This book first caught my attention when I was at a Barnes and Nobles and the series had it's own pretty display. The covers have gorgeous art work that caught my eye and I picked it up. It's a series aimed for, what I estimate, 4th to 8th graders. But the synopsis sounded good and the art irresistible, with an overwhelmingly popular response on Goodreads. And holy hell, batman, was this a phenomenal purchase.
These series truly surprised me. I expected something more childish, but while it's written for a younger demographic, it is a book everyone can appreciate. It deals with very adult themes such as murder, war, death and the cruelty we're all capable of. Concepts we often shield children from. But children will surprise you, they understand much more than you think. There are more child-friendly themes too, however. Things we'mre all familiar with such as "Why is my body doing weird stuff?" or "How do I tell my friends I would die to protect them without sounding clingy?". Themes of friendship,empathy, individuality and unity tie together to make an incredible first novel.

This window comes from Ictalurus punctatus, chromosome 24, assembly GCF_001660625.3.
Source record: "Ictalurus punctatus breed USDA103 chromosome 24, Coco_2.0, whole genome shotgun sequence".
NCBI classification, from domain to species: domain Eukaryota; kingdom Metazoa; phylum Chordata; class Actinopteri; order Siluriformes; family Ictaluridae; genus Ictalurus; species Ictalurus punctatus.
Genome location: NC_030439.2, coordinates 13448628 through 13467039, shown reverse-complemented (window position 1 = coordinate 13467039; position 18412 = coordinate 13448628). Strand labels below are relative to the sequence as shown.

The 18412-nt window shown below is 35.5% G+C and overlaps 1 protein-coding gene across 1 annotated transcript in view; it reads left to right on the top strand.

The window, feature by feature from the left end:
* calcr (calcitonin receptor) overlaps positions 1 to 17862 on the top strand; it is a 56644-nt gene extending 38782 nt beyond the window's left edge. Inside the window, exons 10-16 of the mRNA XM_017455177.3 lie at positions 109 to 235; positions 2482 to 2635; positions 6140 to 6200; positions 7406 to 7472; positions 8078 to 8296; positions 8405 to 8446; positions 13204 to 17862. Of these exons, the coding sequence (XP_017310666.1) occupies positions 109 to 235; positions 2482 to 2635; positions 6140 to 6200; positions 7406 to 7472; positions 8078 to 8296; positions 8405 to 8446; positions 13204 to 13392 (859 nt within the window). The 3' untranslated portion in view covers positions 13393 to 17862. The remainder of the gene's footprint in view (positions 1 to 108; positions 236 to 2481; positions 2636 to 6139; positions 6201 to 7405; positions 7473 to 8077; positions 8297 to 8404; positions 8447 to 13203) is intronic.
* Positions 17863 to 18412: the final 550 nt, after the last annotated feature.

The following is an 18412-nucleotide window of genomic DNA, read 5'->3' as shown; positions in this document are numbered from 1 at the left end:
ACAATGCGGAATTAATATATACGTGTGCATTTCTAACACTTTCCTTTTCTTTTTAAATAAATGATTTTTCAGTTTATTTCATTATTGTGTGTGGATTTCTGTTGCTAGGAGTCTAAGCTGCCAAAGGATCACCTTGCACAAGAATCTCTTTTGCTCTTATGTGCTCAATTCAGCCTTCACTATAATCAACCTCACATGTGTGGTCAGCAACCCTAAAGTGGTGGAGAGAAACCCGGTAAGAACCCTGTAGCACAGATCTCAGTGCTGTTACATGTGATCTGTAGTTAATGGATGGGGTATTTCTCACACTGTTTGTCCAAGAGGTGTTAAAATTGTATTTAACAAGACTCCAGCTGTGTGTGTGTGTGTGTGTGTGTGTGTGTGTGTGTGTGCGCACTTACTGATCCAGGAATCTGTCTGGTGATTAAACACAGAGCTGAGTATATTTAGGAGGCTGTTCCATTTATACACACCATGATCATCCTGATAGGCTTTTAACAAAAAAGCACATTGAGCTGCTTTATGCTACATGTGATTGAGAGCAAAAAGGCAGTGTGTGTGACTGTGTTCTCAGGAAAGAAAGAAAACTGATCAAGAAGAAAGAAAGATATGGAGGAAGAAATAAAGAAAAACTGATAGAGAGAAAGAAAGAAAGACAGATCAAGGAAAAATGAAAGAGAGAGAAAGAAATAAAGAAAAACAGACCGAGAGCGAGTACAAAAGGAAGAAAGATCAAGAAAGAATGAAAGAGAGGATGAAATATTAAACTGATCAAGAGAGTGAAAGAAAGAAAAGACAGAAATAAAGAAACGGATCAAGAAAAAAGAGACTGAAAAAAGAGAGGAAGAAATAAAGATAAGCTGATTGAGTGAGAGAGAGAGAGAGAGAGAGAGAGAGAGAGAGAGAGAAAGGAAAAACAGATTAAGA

The series keeps you guessing, is never predictable or fits into a child's series outline. The characters are in depth, developed, and unique and the plot line is fun, heart-breaking, cruel, and witty. A children's series in the spirit of Harry Potter of Percy Jackson, where it may be aimed at children, but can speak to us all
You've been raised, along with 4 other dragonets, your whole life. It is the only thing you've ever known. Your keepers are not your parents, but other, more gruff dragons - they teach you to fight and that someday you will have a destiny to fulfill as part of a prophecy. You never see the sky, and your keepers are harsh - and sometimes even cruel. After learning that one of you is considered less-than-worthy for the prophecy and is to be killed, you band together with the other four dragonets - the only true family you have ever known - and plot an escape. Problem is, you have escaped from the frying pan into the fire of war in the outer world. Survival will be a test of all you've learned and all you want to be.
I got this book to read, because I generally enjoy books about dragons, even though I'm far from the target audience. I was also hoping that it might appeal to my 11-year-old son, who enjoys reading but can be finicky about *what* he reads. He got to it first, finished it in a couple of days, and was anxious to re-read it. I told him I needed to read it first, and he asked every couple of days if I had finished it yet. He was fascinated with the guide in the front of the book that has drawings of each different kind of dragon, as well as information about them - he says that was one of his favorite things. He also said he really liked the book because of how the story all fit together. The story might start off a little bit slow, but it picks up speed fairly quickly.